There’s not much more than meets the eye with Orchids Garden’s pork balls.
Little more than two massive pork meatballs in a black mushroom broth, this dish showed just how well pork and mushrooms work together.

Usually one of the first dumplings out of the kitchen, I was surprised it took the siu mai so long to arrive.
If there’s one trend I noticed at Orchids Garden, it’s a propensity for big cuts of meat in every dish. Instead of finely minced pork, these siu mai were filled with large, greasy yet savory cuts of pork and topped with a tiny bit of carrot for contrast.

Typically, I steer clear of pork buns in a restaurant, not because I have anything against the combination of sweet dough and well-cooked char sui but because they are so filling but when Michael expressed an interest, it was one order for the table.
Glistening in the light, these baked bbq pork buns were incredibly sticky so much so that they were held fast to my hand when held upside down.
Inside the sugary wrapper was a filling that I can best describe as sweet custard mixed with char sui. As delightful as this pork bun was, maybe I should order them more often.

In the world of dim sum, beef is a relatively small player so I was surprised to see these short ribs on a cart.
Greasy to the touch, it was sheer beef flavor that saved these short ribs.
 Of course, a healthy black pepper punctuation helped a bit.

Pan fried chives dumplings are always a treat, especially when still crisp from the kitchen
Once again a well-seared crust gave way to a filling of large, juicy pork pieces but this time each bite was riddled with the oniony bite of chives.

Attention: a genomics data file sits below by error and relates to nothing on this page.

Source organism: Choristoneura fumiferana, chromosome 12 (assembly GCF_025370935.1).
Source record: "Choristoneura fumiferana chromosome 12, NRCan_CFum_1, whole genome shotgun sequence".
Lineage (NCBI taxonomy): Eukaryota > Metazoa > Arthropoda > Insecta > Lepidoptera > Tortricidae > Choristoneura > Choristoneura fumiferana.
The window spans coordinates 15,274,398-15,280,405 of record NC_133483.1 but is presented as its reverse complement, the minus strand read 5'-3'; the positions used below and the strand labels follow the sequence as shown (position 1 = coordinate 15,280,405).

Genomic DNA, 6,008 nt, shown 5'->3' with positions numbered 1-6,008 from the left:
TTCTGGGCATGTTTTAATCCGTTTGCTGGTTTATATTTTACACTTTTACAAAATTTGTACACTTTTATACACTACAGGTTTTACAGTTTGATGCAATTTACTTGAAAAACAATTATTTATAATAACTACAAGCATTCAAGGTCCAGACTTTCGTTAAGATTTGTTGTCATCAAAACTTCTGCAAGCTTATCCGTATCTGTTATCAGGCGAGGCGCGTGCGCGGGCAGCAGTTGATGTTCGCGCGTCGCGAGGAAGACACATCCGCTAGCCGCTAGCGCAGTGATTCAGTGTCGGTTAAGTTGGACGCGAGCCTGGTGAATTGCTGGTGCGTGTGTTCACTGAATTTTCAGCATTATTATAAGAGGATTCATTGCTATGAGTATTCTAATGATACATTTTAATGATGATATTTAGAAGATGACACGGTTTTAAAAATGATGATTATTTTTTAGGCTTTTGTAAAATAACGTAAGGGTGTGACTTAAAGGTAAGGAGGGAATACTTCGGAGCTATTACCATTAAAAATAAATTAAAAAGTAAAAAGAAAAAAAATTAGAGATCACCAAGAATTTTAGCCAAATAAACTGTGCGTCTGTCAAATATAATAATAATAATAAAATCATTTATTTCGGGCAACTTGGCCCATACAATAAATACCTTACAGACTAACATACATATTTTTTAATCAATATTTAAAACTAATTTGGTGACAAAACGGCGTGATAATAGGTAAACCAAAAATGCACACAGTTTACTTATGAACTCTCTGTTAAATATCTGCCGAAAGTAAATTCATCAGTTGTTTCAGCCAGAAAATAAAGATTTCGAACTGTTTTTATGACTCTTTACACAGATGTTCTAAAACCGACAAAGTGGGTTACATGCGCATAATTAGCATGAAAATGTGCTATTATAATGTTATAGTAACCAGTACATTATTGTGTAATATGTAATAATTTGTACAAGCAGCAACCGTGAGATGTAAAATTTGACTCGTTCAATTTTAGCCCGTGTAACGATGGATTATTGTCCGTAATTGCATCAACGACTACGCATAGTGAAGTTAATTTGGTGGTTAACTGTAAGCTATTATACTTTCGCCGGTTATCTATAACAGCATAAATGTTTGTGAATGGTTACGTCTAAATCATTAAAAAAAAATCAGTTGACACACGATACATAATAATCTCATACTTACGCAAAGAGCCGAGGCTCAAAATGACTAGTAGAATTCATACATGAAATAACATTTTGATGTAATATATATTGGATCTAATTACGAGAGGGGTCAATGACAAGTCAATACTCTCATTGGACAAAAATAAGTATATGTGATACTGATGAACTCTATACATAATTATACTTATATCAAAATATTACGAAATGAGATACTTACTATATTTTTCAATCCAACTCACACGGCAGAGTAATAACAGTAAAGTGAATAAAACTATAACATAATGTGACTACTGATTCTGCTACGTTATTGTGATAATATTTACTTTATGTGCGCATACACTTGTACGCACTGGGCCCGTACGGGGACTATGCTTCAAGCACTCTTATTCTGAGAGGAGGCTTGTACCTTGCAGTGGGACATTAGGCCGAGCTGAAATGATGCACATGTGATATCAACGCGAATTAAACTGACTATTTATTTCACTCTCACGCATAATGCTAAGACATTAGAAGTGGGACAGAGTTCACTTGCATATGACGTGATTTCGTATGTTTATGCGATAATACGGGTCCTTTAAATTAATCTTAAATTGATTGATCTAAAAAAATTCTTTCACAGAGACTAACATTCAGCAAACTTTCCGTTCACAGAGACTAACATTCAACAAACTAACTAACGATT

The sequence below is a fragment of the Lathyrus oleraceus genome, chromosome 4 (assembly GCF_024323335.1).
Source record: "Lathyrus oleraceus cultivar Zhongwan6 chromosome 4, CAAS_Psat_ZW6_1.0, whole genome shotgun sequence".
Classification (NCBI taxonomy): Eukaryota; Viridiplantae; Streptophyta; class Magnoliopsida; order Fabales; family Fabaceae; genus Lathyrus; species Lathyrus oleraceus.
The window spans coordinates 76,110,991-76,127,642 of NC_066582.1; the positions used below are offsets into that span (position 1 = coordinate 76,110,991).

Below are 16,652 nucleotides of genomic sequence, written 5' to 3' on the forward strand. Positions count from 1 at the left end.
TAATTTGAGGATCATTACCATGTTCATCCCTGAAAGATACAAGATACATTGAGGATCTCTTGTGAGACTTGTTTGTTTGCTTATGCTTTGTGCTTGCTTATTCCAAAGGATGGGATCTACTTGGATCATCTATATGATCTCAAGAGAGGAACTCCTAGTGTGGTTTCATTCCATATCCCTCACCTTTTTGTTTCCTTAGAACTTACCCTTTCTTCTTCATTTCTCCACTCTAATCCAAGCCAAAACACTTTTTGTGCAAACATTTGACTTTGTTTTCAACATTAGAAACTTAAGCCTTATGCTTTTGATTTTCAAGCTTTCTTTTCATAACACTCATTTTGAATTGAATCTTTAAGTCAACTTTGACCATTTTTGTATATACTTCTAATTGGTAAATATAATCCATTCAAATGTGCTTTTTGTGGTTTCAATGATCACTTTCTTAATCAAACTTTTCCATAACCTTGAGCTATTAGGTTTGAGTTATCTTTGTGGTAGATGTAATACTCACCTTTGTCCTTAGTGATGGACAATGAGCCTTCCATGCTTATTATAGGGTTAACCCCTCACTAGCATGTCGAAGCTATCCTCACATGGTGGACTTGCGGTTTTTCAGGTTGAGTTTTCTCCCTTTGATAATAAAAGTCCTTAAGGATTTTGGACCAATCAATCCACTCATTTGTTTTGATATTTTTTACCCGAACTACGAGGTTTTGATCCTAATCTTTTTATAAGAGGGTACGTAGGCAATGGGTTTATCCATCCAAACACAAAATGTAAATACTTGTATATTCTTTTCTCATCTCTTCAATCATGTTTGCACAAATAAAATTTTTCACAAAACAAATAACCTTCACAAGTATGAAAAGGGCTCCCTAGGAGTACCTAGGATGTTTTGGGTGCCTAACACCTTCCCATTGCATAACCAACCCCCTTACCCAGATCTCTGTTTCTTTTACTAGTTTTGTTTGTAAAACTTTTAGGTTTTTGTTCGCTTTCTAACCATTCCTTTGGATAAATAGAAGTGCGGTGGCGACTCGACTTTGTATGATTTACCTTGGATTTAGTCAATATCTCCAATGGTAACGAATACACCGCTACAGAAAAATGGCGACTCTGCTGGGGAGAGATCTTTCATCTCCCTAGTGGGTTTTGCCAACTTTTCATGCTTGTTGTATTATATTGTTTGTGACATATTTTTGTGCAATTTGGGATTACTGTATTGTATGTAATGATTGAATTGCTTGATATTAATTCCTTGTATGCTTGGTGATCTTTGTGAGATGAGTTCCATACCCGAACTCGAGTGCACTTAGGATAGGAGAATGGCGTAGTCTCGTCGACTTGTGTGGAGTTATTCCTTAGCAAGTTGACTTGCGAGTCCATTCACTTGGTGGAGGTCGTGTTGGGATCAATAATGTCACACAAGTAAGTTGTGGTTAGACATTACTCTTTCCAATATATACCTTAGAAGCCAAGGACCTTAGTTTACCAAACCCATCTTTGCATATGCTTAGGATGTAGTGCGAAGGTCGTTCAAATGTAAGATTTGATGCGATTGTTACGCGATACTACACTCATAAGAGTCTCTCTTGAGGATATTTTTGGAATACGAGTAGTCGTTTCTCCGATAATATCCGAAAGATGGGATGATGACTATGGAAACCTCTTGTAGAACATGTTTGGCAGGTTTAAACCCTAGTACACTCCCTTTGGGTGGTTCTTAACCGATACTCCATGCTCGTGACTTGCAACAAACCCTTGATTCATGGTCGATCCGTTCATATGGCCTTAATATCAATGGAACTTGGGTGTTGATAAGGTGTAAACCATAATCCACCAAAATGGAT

Fung Jao, chicken feet, call it what you want, these appendages have a polarizing effect on people. Luckily, Michael is willing to try anything even an order of three giant chicken feet.
Almost too hot to heat, these chicken feet were sweet and gelatinous. I kept hoping to find a slice of chili pepper to tame the sweetness but no such luck.

Hoping to end the meal on a more approachable note, the last dish was an order of steamed pork spareribs.
More often than not, these spare ribs are more fat and bone than meat, but Orchid Garden once again errs on the side of meatiness. With plenty of meat to each rib, it was just a matter of enjoying the flavor of fermented black beans, pork, and the unusual addition of sweet potatoes.

If there’s one glaring trend at Orchids Garden, it’s that finesse and moderation are not a priority.  From the siu mai, to the bean curd skin rolls to the chicken feet, big and meaty cuts were the name of the game and for the most part, it worked.   Oddly enough when it came to the typical dim sum litmus test, Orchids Garden failed spectacularly, but every other dish was satisfying if a bit too greasy.  With the bill paid and hotel checkout looming, Michael and I both agreed that Orchids Garden offered a perfectly fine dim sum even if it does come across a bit ham handed at times.

Orchids Garden Address & Information
Orchids Garden on Urbanspoon